When I first entered the regulatory and compliance industry, one of the terms I heard thrown around frequently was emissions trading. Often called “cap and trade” or “allowance trading”, I didn’t know what it was or how it worked but it seemed to be a very useful tool for companies in our space.
This post will be the first of a series over the next few weeks regarding what emissions trading and emissions credits are and how they work. With today’s post, I want to answer this question: What exactly is emissions trading?
First, we need to start with what emissions limits and emissions trading programs are. Emissions limits, or caps, are set by the EPA and restrict the overall amount of pollution that sources are allowed to emit in a state, group of states, or nationally. They are typically set lower than the current pollution levels in order to ensure that overall pollution is eventually reduced.
Emissions tradings programs are created by the EPA and distribute emissions allowances to any affected sources according to the emissions limits. For example, facilities are given allowances to emit no more than one ton of sulfur dioxide (SO2) per year by the EPA.
This raises the question, what if a facility emits less than their allowance in a given year? Well, emissions trading programs are intended to provide economic incentives to facilities reducing their emissions below the limits. Any facility that does this would then have the ability to either save the remaining balance for later use or sell it to another facility through the program. This is a nice incentive, right?
For these emissions trading programs to work, however, extremely accurate methods must be used when recording and reporting data so a facility’s emissions can be measured against their allowance. Once data is received by the emissions trading program, it is made available to the public.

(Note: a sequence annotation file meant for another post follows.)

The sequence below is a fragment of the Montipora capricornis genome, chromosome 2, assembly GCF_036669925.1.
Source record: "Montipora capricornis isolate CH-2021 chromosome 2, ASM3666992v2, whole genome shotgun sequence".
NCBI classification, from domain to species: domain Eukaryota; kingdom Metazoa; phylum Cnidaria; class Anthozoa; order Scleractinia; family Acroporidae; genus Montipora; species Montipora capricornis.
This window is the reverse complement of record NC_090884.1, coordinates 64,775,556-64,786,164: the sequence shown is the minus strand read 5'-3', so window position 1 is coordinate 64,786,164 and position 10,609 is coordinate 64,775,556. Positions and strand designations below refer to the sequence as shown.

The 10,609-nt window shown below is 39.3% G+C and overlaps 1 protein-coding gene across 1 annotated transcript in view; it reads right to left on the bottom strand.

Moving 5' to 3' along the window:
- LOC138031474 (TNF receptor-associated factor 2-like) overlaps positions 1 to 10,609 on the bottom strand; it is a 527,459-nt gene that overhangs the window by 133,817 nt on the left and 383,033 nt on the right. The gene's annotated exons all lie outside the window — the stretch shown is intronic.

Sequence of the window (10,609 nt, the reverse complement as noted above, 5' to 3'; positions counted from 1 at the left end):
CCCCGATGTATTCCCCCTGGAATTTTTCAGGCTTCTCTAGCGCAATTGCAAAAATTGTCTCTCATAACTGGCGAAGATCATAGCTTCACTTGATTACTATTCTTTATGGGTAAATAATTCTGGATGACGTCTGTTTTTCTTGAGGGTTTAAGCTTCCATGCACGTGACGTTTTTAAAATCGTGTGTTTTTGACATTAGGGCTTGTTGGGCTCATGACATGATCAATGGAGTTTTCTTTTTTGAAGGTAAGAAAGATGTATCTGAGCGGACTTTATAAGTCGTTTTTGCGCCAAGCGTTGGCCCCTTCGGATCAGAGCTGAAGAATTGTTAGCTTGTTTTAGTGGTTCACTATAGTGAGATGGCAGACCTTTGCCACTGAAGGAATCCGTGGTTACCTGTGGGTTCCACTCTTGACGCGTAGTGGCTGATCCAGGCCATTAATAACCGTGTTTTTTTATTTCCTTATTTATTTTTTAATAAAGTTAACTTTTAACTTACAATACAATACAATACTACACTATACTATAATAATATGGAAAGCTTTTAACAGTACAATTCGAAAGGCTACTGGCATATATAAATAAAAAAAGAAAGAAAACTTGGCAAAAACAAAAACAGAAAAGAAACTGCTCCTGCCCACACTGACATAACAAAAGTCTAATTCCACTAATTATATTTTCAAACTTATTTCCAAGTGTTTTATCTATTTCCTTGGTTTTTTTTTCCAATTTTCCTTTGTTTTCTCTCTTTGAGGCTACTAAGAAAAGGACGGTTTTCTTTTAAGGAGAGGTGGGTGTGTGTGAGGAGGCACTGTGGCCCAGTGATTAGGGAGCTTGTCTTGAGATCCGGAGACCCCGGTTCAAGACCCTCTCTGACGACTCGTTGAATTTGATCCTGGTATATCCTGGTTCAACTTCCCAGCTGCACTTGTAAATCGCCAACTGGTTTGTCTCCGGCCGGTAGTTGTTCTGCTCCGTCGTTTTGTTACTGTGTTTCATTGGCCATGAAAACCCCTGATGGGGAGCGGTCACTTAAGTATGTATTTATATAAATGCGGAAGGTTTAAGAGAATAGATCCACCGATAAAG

Facilities will face penalties if their data is inaccurate or if they do not have enough allowances to cover their emissions at the end of the given year. We talked about the importance of recordkeeping in our previous posts, so this further emphasizes the point.
In summary, emissions trading is the buying and selling of emission allowances on the allowance market. It is an effective vehicle for reducing overall emissions while providing appropriate incentives for doing so. If your facility takes part in an emission trading program and has made the commitment to accurate and consistent recordkeeping, then emission trading can be taken advantage of.
In the next post of this series, I want to talk about specific situations in which companies have used emissions trading. In the meantime, if you have any questions or comments, feel free to contact Kevin Moin by email at email@example.com or by phone at (281) 529-5087.